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Though art may sometimes prolong their duration, it will rarely give them perpetuity; and their changes will be almost always informing us, that language is the work of man, of a being from whom permanence and stability cannot be derived.

Words having been hitherto considered as separate and unconnected, are now to be likewise examined as they are ranged in their various relations to others by the rules of syntax or construction, to which I do not know that any regard has been yet shewn in English dictionaries, and in which the grammarians can give little assistance. The syntax of this language is too inconstant to be reduced to rules, and can be only learned by the distinct consideration of particular words as they are used by the best authors. Thus, we say, according to the present modes of speech, The soldier died of his wounds, and the sailor perished with hunger: and every man acquainted with our language would be offended by a change of these particles, which yet seem originally assigned by chance, there being no reason to be drawn from grammar why a man may not, with equal propriety, be said to die with a wound, or perish of hunger.

Our syntax therefore is not to be taught by general rules, but by special precedents; and in examining whether Addison has been with justice accused of a solecism in this passage,

The poor inhabitant-
Starves in the midst of nature's bounty curst,

And in the loaden vineyard dies for thirst, it is not in our power to have recourse to any esta

blished laws of speech; but we must remark how the writers of former ages have used the same word, and consider whether he can be acquitted of impropriety, upon the testimony of Davies, given in his favour by a similar passage.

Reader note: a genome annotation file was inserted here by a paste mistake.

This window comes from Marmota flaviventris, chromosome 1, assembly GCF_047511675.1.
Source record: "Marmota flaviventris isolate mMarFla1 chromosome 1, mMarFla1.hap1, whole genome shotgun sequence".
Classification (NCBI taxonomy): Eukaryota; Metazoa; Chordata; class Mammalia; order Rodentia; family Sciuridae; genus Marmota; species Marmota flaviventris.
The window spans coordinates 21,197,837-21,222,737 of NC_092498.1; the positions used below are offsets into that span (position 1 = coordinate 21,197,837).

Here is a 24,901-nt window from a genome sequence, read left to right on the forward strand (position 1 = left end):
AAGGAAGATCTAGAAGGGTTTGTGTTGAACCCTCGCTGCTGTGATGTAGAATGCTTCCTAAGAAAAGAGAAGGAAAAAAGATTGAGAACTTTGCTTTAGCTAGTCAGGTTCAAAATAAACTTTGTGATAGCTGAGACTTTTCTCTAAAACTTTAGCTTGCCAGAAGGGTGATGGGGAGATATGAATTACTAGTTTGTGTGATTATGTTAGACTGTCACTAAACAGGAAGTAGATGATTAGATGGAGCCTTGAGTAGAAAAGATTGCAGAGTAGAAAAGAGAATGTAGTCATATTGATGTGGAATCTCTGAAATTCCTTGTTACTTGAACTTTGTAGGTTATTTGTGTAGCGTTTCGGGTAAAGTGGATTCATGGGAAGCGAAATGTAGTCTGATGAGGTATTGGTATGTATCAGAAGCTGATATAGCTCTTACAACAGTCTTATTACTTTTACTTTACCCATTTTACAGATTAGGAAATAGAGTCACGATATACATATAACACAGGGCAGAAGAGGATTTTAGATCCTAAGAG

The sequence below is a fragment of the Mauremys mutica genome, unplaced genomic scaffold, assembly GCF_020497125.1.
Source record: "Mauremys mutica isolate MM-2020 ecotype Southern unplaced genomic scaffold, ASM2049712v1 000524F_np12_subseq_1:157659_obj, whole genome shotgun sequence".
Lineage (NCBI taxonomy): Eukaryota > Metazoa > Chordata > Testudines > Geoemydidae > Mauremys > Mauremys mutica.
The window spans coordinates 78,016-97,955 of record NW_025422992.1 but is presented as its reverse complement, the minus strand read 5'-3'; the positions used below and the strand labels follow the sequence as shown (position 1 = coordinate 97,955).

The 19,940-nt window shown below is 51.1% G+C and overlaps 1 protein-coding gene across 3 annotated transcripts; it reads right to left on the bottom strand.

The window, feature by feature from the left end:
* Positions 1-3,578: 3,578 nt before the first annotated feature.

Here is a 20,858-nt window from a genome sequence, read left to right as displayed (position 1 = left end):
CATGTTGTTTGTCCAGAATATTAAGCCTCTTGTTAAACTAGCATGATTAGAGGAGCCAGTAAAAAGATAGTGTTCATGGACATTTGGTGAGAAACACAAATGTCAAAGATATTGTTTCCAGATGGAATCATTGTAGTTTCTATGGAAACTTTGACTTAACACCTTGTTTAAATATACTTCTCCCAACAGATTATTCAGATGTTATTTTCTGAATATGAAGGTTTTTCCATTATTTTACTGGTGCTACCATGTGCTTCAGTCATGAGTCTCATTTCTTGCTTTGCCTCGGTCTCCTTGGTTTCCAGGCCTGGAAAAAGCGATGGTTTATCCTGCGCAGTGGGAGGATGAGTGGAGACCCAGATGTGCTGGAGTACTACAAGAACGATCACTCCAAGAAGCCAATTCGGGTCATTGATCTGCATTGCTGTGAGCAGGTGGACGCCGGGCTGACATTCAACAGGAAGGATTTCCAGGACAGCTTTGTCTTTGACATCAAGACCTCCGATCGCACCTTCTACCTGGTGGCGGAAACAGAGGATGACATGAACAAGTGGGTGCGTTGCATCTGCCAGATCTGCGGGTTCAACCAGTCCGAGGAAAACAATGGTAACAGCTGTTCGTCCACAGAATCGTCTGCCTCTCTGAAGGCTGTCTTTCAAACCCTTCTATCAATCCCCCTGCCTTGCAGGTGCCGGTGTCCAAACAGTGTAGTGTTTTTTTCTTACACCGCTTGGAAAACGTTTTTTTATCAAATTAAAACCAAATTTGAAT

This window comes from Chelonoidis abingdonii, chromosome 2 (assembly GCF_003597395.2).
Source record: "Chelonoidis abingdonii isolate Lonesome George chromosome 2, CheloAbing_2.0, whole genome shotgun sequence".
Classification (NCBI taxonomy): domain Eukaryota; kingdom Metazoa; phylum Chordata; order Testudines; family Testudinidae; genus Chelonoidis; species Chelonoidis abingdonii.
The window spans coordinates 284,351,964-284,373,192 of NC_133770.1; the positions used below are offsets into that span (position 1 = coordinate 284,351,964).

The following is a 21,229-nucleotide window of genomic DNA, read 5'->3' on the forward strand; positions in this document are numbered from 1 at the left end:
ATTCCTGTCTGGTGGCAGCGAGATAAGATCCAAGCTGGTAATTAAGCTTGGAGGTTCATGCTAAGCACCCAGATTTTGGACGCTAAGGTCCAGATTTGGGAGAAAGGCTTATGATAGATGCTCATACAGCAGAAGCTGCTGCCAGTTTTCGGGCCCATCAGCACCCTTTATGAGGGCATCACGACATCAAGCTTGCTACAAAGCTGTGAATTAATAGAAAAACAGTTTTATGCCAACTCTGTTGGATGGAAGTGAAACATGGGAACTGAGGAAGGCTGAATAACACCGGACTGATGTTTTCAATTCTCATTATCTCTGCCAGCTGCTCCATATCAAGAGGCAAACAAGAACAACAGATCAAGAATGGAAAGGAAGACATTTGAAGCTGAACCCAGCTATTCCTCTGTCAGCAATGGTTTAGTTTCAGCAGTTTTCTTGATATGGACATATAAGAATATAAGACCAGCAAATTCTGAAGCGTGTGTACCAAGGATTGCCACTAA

She loaths the wat’ry glass wherein she gaz’d,
And shuns it still, although for thirst she dye.

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When the construction of a word is explained, it is necessary to pursue it through its train of phrase· ology, through those forms where it is used in a man

ner peculiar to our language, or in senses not to be comprised in the general explanations; as from the verb make arise these phrases, to make love, to make an end, to make way; as, he made way for his followers, the ship made way before the wind; to make a bed, to make merry, to make a mock, to make persents, to make a doubt, to make out an assertion, to make good a breach, to make good a cause, to make nothing of an attempt, to make lamentation, to make a merit, and many others which will occur in reading with that view, and which only their frequency hinders from being generally remarked.

The great labour is yet to come, the labour of interpreting these words and phrases with brevity, fulness, and perspicuity; a task of which the extent and intricacy is sufficiently shewn by the miscarriage of those who have generally attempted it. This difficulty is increased by the necessity of explaining the words in the same language ; for there is often only one word for one idea ; and though it be easy to translate the words bright, sweet, salt, bitter, into another language, it is not easy to explain them.